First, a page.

Along with northern Gansu, there are six other wind energy zones and eight other solar power zones being built in China-most of them in the desert regions of northern and western China. China also has a burst of seawater-cooled nuclear power plants under construction along its eastern coast.
China’s National Energy Administration projects that, over the next decade, generating capacity from wind, solar, and nuclear power will more than quadruple, from 53 gigawatts in 2010 to 230 gigawatts in 2020. The other big non-carbon electrical producer is hydropower, which is expected by the government to grow to 400 GW of capacity by 2020, up from 213.4 GW last year.
Wind energy now accounts for 42 GW, or 16 percent of China’s non-fossil fuel generating capacity. China’s energy agencies projected last year that wind generating capacity will rise to 150 GW by 2020, though many wind industry executives predict the number will reach more than 200 GW. (See sidebar)
Solar generating capacity is expected to jump from less than one GW in 2010 to 20 GW by 2020. Nuclear power is projected to increase from 11 GW to 60 GW in the next decade. (For reference, one gigawatt, or GW, is equal to 1,000 megawatts, or the generating capacity of a big nuclear- or coal-fired power plant.)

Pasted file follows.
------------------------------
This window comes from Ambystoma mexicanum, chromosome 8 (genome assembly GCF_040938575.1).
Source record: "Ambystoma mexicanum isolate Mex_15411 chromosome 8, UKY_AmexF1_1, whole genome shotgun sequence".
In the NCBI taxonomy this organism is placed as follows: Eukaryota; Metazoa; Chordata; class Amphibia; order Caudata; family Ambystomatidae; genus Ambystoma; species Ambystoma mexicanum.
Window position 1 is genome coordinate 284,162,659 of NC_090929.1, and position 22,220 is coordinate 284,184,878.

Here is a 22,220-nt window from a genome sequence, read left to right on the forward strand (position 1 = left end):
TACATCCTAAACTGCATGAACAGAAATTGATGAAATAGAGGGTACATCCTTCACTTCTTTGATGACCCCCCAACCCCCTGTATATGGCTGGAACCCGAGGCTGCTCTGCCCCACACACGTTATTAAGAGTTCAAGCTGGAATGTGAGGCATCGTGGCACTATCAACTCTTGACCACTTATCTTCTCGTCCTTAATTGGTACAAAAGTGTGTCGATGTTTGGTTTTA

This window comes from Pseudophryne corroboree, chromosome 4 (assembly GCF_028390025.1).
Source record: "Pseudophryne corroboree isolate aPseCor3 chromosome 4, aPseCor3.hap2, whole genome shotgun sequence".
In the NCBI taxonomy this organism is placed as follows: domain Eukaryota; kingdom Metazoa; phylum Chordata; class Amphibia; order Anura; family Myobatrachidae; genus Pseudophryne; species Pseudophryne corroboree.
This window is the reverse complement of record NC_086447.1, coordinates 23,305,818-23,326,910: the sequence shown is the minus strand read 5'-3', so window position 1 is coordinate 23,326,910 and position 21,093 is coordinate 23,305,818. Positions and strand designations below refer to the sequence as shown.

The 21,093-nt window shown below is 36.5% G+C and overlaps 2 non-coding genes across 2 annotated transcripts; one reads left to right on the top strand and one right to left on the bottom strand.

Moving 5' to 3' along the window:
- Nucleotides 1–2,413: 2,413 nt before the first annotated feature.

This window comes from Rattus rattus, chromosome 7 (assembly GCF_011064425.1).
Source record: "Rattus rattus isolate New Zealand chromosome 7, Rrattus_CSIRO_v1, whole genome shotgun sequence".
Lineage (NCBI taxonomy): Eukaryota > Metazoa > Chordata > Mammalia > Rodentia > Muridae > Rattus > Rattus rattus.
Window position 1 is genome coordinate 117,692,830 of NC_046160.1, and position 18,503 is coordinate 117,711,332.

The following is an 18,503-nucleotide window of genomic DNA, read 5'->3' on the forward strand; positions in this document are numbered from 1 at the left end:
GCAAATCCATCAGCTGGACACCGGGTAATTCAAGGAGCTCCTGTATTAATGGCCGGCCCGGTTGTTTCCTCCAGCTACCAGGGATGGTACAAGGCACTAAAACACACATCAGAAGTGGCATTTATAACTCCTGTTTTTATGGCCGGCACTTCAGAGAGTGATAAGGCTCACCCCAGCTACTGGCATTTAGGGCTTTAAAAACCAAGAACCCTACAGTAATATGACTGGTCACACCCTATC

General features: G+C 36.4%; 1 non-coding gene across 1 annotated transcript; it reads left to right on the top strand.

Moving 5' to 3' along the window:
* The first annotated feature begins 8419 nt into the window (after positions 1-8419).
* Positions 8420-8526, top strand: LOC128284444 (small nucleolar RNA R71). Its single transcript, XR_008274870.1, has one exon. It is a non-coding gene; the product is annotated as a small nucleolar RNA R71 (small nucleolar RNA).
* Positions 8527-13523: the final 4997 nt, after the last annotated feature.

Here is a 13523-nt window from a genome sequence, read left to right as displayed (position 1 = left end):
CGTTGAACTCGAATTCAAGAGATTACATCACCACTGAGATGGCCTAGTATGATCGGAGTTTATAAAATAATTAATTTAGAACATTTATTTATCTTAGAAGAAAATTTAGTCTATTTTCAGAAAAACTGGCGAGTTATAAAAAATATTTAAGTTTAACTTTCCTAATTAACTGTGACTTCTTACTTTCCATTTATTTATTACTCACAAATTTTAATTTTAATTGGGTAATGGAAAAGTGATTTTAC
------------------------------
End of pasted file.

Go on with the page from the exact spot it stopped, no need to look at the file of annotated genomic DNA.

Yet China’s demand for electricity is rising so quickly that the massive investment in new generating technologies will not make nearly as large a dent in production-or in freshwater conservation-as many people might expect. Simply put: wind, solar, and nuclear power will climb to around 13 percent of the 1,900 GW of generating capacity expected by 2020, according to government data. That’s up from the nearly six percent of the 962 GW of generating capacity today.
The new wind, solar, and seawater-cooled nuclear plants will replace roughly 100 big coal-fired generating stations, which equates to a savings of 3.5 billion cubic meters (nearly one trillion gallons) of water annually, according to academic and government estimates. The clean energy stations also will eliminate around 750 million metric tons of climate-changing emissions annually. (That’s Ren Tao-a 42-year-old engineer and general manager of SDIC’s 10-MW solar photovoltaic demonstration plant in Dunhuang, in pix above.)